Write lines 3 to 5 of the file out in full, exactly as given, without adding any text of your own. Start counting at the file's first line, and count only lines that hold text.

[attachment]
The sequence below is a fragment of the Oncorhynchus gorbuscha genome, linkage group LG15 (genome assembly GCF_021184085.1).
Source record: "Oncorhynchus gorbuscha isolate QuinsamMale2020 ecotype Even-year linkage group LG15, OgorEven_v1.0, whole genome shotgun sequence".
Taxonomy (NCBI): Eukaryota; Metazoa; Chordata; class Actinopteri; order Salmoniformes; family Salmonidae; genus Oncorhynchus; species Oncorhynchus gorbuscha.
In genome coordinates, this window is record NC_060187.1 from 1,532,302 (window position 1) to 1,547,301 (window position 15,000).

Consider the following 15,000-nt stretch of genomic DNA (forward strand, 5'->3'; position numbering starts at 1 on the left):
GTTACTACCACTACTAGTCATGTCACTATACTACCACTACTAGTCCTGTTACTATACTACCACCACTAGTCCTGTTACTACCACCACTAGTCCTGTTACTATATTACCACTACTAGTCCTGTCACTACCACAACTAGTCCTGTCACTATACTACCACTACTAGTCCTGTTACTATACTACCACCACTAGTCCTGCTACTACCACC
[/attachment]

Taxonomy (NCBI): Eukaryota; Metazoa; Chordata; class Actinopteri; order Salmoniformes; family Salmonidae; genus Oncorhynchus; species Oncorhynchus gorbuscha.
In genome coordinates, this window is record NC_060187.1 from 1,532,302 (window position 1) to 1,547,301 (window position 15,000).

Consider the following 15,000-nt stretch of genomic DNA (forward strand, 5'->3'; position numbering starts at 1 on the left):